Harlan came to Maine from Mexico, Missouri after college. He too completed an apprenticeship at Aldermere Farm and found Wolfe's Neck Center as the next step in his farming experience.
"Two years ago, I started this journey looking to investigate the potential of organic agriculture and how the dairy industry fits into that realm of production," says Harlan. "Now I am a full-time employee looking hard at how to begin the transition into a manager or owner. Wolfe's Neck has been instrumental in furthering my real-world education in the industry."
Harlan graduated the program in November 2018 and is now a herdsman at Roseberry Farm, an organic dairy in Richmond, Maine.
Two additional apprentices are set to graduate in early 2019. Wolfe's Neck Center is scheduled to complete construction of a new organic dairy facility in May 2019, designed to be a model training center for current and future farmers to learn from and replicate.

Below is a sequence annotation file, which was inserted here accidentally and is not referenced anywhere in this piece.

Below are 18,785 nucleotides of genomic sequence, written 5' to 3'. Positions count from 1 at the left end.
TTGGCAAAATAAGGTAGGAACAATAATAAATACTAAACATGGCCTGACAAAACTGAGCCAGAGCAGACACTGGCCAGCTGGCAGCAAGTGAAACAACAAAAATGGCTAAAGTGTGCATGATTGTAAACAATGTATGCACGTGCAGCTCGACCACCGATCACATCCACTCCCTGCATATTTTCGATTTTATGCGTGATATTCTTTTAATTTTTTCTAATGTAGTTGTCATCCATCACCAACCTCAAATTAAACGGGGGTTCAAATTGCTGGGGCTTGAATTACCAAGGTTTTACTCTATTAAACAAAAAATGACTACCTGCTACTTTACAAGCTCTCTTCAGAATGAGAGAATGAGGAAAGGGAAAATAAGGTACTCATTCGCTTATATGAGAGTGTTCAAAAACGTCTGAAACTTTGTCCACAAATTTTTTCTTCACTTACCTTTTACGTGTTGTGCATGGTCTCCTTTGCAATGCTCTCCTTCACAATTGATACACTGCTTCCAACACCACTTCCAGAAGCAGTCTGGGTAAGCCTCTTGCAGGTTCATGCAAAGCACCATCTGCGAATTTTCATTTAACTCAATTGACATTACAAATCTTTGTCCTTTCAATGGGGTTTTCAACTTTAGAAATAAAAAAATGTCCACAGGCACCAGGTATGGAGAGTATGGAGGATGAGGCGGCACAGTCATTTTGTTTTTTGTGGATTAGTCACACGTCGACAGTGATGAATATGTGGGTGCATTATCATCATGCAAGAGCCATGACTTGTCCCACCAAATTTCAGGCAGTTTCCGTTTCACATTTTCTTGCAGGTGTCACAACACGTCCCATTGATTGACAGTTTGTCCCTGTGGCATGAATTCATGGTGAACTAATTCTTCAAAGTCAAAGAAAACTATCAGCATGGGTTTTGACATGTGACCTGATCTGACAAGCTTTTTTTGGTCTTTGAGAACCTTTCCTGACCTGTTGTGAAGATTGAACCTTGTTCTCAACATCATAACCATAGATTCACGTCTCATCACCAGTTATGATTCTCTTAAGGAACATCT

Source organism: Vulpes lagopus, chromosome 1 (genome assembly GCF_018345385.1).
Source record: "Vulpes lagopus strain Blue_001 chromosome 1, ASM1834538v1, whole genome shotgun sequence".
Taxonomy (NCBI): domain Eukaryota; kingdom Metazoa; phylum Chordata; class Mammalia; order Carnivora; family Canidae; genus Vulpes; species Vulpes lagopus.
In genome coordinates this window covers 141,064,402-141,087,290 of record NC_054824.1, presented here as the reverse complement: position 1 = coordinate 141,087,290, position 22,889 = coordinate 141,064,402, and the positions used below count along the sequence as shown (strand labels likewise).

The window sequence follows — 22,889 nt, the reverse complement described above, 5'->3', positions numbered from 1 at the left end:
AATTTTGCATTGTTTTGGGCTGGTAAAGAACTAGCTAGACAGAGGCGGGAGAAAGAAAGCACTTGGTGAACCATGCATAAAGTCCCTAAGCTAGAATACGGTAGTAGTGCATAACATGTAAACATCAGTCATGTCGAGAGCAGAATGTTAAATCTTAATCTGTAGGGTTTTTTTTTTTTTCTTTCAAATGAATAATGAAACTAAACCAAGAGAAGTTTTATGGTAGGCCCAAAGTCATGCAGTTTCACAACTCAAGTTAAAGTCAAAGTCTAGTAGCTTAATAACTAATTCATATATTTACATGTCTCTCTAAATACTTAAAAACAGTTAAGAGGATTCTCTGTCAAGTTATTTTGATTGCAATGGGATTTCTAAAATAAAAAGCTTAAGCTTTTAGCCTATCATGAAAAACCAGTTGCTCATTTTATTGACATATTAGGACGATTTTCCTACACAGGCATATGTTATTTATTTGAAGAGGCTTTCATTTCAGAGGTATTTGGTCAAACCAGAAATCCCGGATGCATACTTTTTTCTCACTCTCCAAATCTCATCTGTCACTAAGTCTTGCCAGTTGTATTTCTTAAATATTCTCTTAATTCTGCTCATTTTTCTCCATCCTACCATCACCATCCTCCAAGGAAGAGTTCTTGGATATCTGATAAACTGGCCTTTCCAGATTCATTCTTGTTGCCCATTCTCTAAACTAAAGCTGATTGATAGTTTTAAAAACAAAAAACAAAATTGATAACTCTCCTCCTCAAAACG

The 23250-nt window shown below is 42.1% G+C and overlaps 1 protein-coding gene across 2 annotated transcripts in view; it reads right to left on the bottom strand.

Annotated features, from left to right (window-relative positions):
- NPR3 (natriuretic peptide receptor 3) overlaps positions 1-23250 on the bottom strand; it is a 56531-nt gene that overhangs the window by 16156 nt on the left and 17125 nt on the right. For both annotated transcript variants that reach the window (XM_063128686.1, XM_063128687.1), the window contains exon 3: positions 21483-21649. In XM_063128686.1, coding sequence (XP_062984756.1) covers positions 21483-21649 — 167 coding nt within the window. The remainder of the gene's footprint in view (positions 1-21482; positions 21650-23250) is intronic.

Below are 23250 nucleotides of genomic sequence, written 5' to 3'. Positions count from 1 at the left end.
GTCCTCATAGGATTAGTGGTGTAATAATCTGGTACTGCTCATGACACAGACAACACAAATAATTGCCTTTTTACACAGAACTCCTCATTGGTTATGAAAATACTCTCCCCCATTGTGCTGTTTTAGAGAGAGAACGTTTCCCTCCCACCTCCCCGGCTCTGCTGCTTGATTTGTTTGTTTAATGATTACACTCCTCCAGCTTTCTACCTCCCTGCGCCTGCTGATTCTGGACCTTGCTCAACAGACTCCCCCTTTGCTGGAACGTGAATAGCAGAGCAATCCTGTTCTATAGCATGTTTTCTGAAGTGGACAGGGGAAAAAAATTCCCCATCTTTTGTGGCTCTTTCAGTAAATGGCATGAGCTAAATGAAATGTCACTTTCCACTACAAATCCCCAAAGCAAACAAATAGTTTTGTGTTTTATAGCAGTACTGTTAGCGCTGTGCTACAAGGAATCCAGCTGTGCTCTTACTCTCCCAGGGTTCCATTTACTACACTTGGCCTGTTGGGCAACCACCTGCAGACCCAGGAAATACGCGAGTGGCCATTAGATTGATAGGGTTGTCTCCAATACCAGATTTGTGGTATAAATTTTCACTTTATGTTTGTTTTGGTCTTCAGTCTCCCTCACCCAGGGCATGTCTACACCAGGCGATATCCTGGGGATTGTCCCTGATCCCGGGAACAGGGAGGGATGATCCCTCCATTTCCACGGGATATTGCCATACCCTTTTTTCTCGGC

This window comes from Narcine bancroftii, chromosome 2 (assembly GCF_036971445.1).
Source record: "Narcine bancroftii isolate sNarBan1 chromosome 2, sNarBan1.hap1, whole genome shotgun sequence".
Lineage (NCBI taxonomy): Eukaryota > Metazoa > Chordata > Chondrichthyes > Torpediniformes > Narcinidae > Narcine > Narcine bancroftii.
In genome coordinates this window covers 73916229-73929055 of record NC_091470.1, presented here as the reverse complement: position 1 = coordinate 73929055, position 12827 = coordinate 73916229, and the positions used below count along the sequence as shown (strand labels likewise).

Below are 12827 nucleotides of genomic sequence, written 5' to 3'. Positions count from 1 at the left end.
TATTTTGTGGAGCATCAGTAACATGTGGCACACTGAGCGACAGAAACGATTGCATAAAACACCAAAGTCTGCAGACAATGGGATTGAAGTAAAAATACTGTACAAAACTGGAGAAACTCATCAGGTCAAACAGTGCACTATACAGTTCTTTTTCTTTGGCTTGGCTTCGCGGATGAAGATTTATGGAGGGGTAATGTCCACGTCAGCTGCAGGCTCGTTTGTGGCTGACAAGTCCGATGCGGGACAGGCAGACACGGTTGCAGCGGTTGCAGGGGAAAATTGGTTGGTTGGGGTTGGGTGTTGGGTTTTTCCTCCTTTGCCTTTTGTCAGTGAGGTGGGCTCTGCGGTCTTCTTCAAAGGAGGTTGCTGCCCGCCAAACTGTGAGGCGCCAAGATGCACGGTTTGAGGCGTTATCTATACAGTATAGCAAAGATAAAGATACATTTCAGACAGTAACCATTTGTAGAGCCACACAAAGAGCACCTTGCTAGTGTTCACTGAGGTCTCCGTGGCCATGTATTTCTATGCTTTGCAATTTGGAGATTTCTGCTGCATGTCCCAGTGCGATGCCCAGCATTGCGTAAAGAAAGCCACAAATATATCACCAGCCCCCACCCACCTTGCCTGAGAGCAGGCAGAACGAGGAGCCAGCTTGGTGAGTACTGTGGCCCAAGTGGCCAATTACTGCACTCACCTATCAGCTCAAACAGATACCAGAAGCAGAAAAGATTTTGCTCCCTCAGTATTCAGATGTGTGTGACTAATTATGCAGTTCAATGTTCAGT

"We're so excited to see the apprenticeship program at Wolfe's Neck enter the next phase, as apprentices begin to graduate and become professionals in the organic farming community here in New England," said Britt Lundgren, Stonyfield's director of organic and sustainable agriculture. "Stonyfield has a long term commitment to this region and we're glad we can help to support the next generation of farmers here."
ABOUT THE APPRENTICESHIP PROGRAM
To address the growing number of challenges facing the dairy industry, nonprofit educational farm Wolfe's Neck Center partnered with leading organic yogurt producer, NH-based Stonyfield in 2015 to develop the Organic Dairy Research & Farmer Training Program. Their shared vision was to create a pathway for farmers into a career in organic dairy, and to support increased milk production from family farms across Maine and New England. The training program is offered in partnership with Wisconsin-based Dairy Grazing Apprenticeship, the first accredited farming apprenticeship in the nation.